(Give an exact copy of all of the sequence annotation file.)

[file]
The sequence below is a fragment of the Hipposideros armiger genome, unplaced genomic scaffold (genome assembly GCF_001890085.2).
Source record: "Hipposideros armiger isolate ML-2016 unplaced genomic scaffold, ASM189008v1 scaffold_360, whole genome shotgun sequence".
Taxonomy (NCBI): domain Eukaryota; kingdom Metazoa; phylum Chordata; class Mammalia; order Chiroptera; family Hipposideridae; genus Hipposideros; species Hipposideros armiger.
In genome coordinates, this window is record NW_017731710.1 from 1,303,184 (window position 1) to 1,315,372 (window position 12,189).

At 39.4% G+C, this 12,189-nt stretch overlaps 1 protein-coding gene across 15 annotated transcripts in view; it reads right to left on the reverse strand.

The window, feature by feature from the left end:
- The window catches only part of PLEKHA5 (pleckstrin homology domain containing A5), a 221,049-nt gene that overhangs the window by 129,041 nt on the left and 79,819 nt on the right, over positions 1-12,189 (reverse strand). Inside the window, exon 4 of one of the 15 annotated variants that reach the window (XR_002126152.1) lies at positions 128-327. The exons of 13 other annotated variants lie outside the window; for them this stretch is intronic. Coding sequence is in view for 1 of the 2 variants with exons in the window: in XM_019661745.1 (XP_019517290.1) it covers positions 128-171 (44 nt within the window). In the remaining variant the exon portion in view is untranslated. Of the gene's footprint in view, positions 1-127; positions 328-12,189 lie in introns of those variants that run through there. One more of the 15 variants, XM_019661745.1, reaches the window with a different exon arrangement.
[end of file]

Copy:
The sequence below is a fragment of the Hipposideros armiger genome, unplaced genomic scaffold (genome assembly GCF_001890085.2).
Source record: "Hipposideros armiger isolate ML-2016 unplaced genomic scaffold, ASM189008v1 scaffold_360, whole genome shotgun sequence".
Taxonomy (NCBI): domain Eukaryota; kingdom Metazoa; phylum Chordata; class Mammalia; order Chiroptera; family Hipposideridae; genus Hipposideros; species Hipposideros armiger.
In genome coordinates, this window is record NW_017731710.1 from 1,303,184 (window position 1) to 1,315,372 (window position 12,189).

At 39.4% G+C, this 12,189-nt stretch overlaps 1 protein-coding gene across 15 annotated transcripts in view; it reads right to left on the reverse strand.

The window, feature by feature from the left end:
- The window catches only part of PLEKHA5 (pleckstrin homology domain containing A5), a 221,049-nt gene that overhangs the window by 129,041 nt on the left and 79,819 nt on the right, over positions 1-12,189 (reverse strand). Inside the window, exon 4 of one of the 15 annotated variants that reach the window (XR_002126152.1) lies at positions 128-327. The exons of 13 other annotated variants lie outside the window; for them this stretch is intronic. Coding sequence is in view for 1 of the 2 variants with exons in the window: in XM_019661745.1 (XP_019517290.1) it covers positions 128-171 (44 nt within the window). In the remaining variant the exon portion in view is untranslated. Of the gene's footprint in view, positions 1-127; positions 328-12,189 lie in introns of those variants that run through there. One more of the 15 variants, XM_019661745.1, reaches the window with a different exon arrangement.